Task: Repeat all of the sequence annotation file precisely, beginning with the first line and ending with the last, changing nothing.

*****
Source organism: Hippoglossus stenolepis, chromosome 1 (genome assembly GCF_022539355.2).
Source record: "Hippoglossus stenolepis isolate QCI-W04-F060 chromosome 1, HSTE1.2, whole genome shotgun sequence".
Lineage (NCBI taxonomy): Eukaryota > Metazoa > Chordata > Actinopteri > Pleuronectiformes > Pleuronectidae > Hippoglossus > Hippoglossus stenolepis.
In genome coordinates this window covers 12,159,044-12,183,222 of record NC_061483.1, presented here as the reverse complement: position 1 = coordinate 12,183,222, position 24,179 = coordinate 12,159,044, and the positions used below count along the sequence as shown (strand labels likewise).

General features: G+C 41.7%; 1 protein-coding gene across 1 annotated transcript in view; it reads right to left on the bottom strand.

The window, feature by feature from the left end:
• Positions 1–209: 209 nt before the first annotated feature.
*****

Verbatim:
Source organism: Hippoglossus stenolepis, chromosome 1 (genome assembly GCF_022539355.2).
Source record: "Hippoglossus stenolepis isolate QCI-W04-F060 chromosome 1, HSTE1.2, whole genome shotgun sequence".
Lineage (NCBI taxonomy): Eukaryota > Metazoa > Chordata > Actinopteri > Pleuronectiformes > Pleuronectidae > Hippoglossus > Hippoglossus stenolepis.
In genome coordinates this window covers 12,159,044-12,183,222 of record NC_061483.1, presented here as the reverse complement: position 1 = coordinate 12,183,222, position 24,179 = coordinate 12,159,044, and the positions used below count along the sequence as shown (strand labels likewise).

General features: G+C 41.7%; 1 protein-coding gene across 1 annotated transcript in view; it reads right to left on the bottom strand.

The window, feature by feature from the left end:
• Positions 1–209: 209 nt before the first annotated feature.